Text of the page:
Linked by Eugenia Loli on Tue 18th Apr 2006 17:49 UTC
Linux Efforts to bring glitzy new graphics to Linux are fueling an old conflict: Does proprietary software belong in open-source Linux? The issue involves software modules called drivers, which plug into the kernel at the heart of the open-source operating system. Drivers let software communicate with hardware such as network adapters, hard drives and video cards.
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RE[3]: So What's the Problem?
by archiesteel on Wed 19th Apr 2006 02:52 UTC
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I conditionally agree with you. I find it really difficult to swallow that a group can proclaim that Linux is open and free, as well as chant one of the most attractive things is that you can customise the system if it doesn't do exactly what you want, but then be so against allowing people the choice of adopting non-free or non-open software.

The position of the FSF is not that people shouldn't be allowed to choose non-free or non-open software. By claiming this you are misrepresenting their position. They are not against choice, i.e. taking away people's rights, rather they promote one of these choices.

It really seems to be a contradiction of mindsets.

Not really. One can be for freedom of speech and yet advocate a position. Advocating a position doesn't mean you want to silence opposing viewpoints, it means you want to convince other people to join your point in view (as opposed to using coercitive measures).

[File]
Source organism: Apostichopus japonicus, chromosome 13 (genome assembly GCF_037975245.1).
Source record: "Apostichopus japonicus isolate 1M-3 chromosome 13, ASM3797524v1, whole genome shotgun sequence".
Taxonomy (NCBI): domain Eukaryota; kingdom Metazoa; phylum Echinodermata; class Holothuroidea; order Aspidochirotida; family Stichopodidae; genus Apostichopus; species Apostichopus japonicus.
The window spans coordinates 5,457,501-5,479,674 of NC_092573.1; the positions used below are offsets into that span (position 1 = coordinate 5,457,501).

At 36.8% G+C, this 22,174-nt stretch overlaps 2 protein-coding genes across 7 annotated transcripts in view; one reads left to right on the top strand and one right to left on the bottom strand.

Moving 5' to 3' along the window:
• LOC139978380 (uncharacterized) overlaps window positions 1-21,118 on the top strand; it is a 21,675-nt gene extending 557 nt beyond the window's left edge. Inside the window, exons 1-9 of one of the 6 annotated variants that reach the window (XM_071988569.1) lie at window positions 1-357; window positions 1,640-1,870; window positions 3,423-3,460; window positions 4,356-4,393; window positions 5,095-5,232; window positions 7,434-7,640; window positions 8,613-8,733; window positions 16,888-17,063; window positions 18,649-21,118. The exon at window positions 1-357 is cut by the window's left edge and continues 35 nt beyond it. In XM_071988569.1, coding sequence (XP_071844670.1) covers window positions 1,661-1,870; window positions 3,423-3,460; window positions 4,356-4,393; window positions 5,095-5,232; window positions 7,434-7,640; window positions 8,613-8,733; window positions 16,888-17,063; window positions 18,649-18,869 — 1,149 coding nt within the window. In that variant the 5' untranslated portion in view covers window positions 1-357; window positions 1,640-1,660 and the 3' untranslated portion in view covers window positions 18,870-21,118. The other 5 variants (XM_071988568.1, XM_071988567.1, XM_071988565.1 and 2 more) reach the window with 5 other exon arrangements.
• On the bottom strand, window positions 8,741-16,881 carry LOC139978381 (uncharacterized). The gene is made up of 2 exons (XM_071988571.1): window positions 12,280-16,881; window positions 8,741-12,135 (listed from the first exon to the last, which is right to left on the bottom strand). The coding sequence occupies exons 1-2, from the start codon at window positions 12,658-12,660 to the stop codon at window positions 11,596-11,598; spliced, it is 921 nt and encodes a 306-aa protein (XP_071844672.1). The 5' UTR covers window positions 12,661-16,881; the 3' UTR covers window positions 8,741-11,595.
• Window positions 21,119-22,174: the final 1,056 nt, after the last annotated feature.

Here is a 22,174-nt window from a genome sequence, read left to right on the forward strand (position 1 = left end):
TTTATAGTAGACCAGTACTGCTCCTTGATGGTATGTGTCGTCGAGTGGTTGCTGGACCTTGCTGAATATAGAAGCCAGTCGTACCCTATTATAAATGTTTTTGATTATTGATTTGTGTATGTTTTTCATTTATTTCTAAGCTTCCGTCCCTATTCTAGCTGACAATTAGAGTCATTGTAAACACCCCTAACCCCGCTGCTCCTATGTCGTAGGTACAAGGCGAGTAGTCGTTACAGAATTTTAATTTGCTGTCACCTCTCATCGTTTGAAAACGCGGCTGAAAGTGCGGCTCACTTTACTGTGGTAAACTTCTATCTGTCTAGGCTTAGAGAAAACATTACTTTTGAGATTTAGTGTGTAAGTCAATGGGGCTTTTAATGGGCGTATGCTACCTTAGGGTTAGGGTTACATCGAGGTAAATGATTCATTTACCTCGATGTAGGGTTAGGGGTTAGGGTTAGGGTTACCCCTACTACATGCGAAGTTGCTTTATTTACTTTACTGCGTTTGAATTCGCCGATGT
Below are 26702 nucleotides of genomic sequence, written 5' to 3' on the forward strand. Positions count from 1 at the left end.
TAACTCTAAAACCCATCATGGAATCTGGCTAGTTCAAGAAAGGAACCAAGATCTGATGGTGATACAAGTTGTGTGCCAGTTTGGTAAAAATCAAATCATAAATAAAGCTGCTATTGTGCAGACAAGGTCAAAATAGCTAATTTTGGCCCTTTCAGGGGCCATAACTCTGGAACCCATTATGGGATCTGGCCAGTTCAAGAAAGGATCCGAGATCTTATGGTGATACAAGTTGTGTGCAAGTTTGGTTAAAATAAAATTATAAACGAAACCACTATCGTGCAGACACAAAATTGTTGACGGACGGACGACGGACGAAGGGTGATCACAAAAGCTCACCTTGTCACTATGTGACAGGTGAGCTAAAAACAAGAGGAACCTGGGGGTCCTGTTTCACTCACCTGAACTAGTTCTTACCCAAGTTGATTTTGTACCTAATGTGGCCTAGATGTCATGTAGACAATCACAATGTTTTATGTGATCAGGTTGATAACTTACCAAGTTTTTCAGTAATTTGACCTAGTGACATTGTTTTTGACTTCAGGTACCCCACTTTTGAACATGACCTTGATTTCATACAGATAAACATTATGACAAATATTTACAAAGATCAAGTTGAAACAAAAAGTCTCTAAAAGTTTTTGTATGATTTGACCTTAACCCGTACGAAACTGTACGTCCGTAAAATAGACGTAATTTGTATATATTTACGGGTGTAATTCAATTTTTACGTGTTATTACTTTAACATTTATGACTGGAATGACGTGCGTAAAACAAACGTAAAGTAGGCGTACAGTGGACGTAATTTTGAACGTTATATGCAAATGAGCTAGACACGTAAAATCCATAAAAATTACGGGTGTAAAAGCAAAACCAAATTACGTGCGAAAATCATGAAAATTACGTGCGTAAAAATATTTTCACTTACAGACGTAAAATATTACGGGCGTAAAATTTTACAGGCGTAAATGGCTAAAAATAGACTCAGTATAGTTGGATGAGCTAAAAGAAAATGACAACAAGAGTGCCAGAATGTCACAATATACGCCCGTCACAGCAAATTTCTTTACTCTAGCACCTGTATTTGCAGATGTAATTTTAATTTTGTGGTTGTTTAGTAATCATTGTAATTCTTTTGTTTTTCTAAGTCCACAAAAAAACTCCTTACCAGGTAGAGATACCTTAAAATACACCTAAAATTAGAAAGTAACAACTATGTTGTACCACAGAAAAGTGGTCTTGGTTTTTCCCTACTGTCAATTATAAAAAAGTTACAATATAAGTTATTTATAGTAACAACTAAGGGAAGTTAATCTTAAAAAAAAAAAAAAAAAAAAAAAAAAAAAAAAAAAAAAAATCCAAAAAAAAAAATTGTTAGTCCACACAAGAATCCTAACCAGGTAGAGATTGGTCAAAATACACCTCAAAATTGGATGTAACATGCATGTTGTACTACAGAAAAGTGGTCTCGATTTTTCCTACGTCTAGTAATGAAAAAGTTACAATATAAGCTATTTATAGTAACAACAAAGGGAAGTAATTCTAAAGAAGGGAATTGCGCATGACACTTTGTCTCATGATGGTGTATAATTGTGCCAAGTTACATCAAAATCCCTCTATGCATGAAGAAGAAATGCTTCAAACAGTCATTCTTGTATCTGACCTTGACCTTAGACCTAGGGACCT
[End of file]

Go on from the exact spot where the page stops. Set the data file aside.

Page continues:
I do think however that compiling the drivers directly into the kernel would be a confusion of licensing and IP but that shouldn't prohibit people loading the drivers as a seperate entity.

As is exactly the case now. Of course it's a minor annoyance for users - I'd rather have 3D ATI drivers included in my kernel package when I update it, but that's not legally possible. As usual with free software, simple workarounds have developed around this annoyance.

It seems to me that in this particular instance the adoption of Linux distributions is being (or could be) hampered by the bothering of upholding to the strictest degree of what some believe Linux is about.

However, no one's going to tell you what you can or can't do with your software for your personal use. I've always used Linux with proprietary NVIDIA or ATI drivers, and I don't feel like I'm any less of a Linux advocate. Just ask sappyvcv, he'll tell you how enthusiastic I am about it... :-)

I guess that's also the point. If Linux is meant to be so open and free (from constraint) then why on earth would you want to restrict people from being able to experience it to the fullest?

No one is talking of restricting anyone. Purists can argue their case, and it is their right, just like you and me have the right to disagree. There aren't, however, any restriction on how someone can use the software. That's the beauty of open source and free software.

Just because Stallman doesn't think you should use proprietary software means that he would support making free software mandatory. There's a huge difference between the two positions, I hope you can see it.

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